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Without Norwegians, it just won't be the same

FOXBOROUGH -- They didn't realize they'd hit the daily double until someone told them. "Are you sure about that?" coach April Heinrichs asked last night, after the US women's soccer team had knocked the Norwegians out of both the World Cup and the Olympics with one swift kick. "Wow! Are you sure?"

Sure enough. Only the top two European teams in this tournament get tickets to Athens. Since Sweden was already through to the semifinals and Germany or Russia will be tonight, the Norwegians were out of the Games as soon as the US beat them, 1-0, in their quarterfinal.

Not that the Americans were exulting about it. Quite the opposite, in fact. "I actually think that's a shame," forward Tiffeny Milbrett said. "Norway is an incredible team. They deserve to be in the Olympics."

They've been knocking heads for so long, these old rivals, that they can't imagine playing a global tournament without meeting each other. In fact, it's happened only once, when the Chinese blasted the Norwegians out of the 1999 Cup semifinals here.

When the Americans won the 1991 Cup, they beat Norway in the final. In 1995, Norway knocked out the US in the semis. In the 1996 Olympics, the US beat the Norwegians in overtime in the semis. In 2000 in Sydney, they met twice, with Norway winning the final in overtime.

"It's a great rivalry," said Heinrichs, who was in on it at the beginning 16 years ago. "I'm certainly well aware of the history going back to the mid-'80s."

What we've seen this year, though, and saw again last night, is a rivalry that decidedly has turned in the Americans' favor. Four straight they've won from the Norwegians now, outscoring their archrivals, 9-1. And last night's decision was the most lopsided 1-0 victory you'll ever see.

If Norwegian goalkeeper Bente Nordby hadn't made two spectacular saves in the 68th minute -- on Mia Hamm's penalty kick and Cindy Parlow's point-blank header -- this would have been a 3-0 knockout.

The US outshot Norway, 14-3 (7-1 on goal), with an 8-2 edge on corner kicks. The Americans ran at and around the Norwegians all night, chased them down and cut them off when they ventured forward, and banged them around both on the ground and in the air.

"The US team was better than the Norwegian team today," conceded coach Age Steen, whose team didn't manage a shot on goal until the 77th minute. "And we are out of the World Cup and out of the Olympics, too."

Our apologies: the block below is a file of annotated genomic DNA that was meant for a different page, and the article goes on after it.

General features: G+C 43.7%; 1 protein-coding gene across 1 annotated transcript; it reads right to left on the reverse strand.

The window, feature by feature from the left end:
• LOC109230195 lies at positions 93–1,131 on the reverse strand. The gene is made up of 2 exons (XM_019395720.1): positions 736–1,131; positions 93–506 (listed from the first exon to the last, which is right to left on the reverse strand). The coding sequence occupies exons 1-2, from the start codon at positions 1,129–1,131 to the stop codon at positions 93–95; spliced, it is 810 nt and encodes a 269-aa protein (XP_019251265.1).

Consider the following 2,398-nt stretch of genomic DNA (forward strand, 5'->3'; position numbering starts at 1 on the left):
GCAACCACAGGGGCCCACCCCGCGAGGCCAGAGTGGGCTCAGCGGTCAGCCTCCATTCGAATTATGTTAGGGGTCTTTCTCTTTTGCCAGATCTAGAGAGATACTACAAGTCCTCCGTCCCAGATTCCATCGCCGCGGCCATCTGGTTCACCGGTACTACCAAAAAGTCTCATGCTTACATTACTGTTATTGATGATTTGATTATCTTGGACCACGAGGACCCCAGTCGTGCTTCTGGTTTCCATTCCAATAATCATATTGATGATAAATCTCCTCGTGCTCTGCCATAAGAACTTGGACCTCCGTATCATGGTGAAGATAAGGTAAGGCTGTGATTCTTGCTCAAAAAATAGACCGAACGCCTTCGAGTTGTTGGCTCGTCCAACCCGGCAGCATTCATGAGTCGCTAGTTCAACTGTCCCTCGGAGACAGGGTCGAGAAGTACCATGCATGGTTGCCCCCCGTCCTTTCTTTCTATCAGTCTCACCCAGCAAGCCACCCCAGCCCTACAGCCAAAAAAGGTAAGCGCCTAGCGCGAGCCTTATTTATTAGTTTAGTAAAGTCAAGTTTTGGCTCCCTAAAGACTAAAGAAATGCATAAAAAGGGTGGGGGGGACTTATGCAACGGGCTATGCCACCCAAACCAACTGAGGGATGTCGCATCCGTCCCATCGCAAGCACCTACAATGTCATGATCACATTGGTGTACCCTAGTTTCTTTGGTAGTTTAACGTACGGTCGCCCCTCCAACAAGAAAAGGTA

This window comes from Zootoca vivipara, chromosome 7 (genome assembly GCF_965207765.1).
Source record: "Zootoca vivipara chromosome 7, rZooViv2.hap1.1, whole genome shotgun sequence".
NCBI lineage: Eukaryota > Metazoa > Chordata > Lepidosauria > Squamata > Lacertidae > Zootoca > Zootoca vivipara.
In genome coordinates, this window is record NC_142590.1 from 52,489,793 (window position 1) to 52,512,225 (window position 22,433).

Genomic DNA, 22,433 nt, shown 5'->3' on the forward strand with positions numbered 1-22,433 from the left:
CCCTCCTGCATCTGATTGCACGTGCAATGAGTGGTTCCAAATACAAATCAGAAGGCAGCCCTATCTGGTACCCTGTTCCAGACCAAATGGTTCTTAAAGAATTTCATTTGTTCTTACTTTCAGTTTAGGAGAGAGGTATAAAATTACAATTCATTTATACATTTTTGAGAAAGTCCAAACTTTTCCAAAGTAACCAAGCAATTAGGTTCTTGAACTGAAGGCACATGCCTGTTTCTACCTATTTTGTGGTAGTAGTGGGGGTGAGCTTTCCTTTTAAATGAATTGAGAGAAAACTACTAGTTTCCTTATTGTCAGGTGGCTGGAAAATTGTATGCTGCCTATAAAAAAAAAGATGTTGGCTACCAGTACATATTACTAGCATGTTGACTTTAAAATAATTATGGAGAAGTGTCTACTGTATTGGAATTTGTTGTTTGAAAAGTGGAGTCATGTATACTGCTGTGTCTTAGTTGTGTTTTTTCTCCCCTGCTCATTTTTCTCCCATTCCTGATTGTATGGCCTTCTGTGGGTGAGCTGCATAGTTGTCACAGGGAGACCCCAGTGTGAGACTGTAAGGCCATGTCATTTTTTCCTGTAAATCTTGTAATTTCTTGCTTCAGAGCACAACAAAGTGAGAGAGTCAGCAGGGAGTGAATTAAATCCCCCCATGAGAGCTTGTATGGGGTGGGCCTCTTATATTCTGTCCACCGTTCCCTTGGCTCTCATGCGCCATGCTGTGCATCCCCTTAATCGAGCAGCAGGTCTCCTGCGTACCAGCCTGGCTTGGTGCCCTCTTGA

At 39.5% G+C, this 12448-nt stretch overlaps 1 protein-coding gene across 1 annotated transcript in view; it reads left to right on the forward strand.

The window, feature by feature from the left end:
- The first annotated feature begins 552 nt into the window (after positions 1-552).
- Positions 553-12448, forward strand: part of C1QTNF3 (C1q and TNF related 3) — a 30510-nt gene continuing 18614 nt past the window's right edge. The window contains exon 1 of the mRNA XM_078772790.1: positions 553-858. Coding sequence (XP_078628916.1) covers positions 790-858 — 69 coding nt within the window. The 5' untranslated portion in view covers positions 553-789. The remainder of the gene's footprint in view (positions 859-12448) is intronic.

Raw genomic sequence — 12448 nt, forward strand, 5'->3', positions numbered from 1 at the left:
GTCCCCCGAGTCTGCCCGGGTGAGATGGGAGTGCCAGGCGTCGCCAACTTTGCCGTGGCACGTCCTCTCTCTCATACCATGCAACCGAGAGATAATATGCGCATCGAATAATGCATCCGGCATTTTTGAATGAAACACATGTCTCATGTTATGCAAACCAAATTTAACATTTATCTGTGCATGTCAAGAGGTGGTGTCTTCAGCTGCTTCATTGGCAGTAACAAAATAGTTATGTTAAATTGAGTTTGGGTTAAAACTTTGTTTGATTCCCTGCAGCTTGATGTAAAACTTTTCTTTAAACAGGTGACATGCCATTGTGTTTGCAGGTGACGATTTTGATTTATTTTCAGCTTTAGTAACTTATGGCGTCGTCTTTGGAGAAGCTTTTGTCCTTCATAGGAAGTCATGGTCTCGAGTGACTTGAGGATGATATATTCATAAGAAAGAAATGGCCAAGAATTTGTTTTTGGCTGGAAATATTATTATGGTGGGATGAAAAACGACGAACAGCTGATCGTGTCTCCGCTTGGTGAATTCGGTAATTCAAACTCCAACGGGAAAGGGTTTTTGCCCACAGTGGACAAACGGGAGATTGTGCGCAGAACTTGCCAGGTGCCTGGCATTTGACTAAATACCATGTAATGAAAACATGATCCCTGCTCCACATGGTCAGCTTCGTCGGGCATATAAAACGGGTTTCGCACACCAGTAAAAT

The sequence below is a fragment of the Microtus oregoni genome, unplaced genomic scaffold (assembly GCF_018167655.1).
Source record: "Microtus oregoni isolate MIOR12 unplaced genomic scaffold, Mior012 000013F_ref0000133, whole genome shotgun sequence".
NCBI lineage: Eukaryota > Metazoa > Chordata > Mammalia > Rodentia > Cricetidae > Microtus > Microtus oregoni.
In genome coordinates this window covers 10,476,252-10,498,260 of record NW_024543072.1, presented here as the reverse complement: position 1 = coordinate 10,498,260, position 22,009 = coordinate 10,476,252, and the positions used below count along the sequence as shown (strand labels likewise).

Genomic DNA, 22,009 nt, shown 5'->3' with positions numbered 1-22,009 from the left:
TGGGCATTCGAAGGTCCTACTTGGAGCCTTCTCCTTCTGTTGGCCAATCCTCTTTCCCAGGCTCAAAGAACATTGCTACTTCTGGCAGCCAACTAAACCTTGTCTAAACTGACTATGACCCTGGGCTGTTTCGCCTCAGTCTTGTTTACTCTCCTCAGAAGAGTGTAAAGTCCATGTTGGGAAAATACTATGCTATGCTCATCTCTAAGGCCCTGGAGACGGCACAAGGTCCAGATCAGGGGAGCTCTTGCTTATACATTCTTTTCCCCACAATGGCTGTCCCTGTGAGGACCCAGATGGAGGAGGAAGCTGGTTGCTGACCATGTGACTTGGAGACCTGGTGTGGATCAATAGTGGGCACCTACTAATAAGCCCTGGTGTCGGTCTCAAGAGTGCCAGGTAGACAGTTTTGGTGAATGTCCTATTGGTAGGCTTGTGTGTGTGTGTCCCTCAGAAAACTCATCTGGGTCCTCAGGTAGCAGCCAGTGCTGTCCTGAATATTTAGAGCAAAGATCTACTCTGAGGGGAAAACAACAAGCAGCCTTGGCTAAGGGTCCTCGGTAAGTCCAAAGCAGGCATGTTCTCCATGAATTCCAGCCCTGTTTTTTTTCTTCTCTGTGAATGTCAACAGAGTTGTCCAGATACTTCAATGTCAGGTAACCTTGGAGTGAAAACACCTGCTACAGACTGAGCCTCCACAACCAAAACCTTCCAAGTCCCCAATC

The world of women's soccer has changed markedly since Brandi Chastain became the sports-bra poster girl four years ago. The Chinese aren't the best team in Asia anymore. The North Koreans are. And the Norwegians are only the third-best team in Europe now, behind the Germans (whom the US likely will meet in Sunday's semifinal) and Swedes.

The one constant, since global competition began a dozen years ago, has been the Americans, who have never missed the medal stand at three Cups and two Olympics and are in prime position to win again. "I think the US is the big favorite to win the World Cup," reckoned Steen.

Playing at home -- as the Americans have three times out of six -- is an undeniable advantage. But the reason they've been winning is because they can put 20 world-class players on the field with at least another 10 in reserve. Nobody else on earth can do that.

It's not just their golden oldies, the Hamms and Fawcetts and Foudys and Lillys who are playing their fourth Cup with the same passion they had as teenagers. It's the Wambachs and Reddicks and Boxxes, who stepped in with minimal international experience and have stepped up with a cool-hand poise and a head-knocking verve.

Reddick, the squad's only collegian (will that Carolina pipeline ever end?) came in for the injured Chastain and has been both a bruising presence on the back line and a huge offensive weapon. Boxx, who'd never played an international match until last month, has now started three in the Cup.

And Wambach, who had only eight caps when the year began, was the best player on the field by a mile. She was everywhere, hurling herself at every ball, crashing through the Norwegian underbrush like a moose run amok.

It was Wambach who scored the game's only goal in the 24th minute on a header off a long Reddick free kick. It was Wambach who was tripped up by Nordby as she came rampaging into the area, setting up Hamm's PK. "We tried to take her out in the box, like ice hockey," said Steen. "But it is very difficult to stop her."

Wambach and her teammates are under full steam now, into the final four and presumably another showdown with the Germans, who gave them fits in the 1999 quarterfinals. For all their history, for all the bygone battles, the Norwegians were just another roadblock. "We want to get to the finals," said Milbrett. "This is just another team we had to get past."

Not that it wasn't satisfying for the Americans to take out the people who've handed them their only two losses in six global tournaments. Not that it wasn't sweet to take them out of the next one, too. But Olympus is next year and the US hasn't even begun qualifying. "That is a long time away," Heinrichs said. "I can't even think past two days from now."

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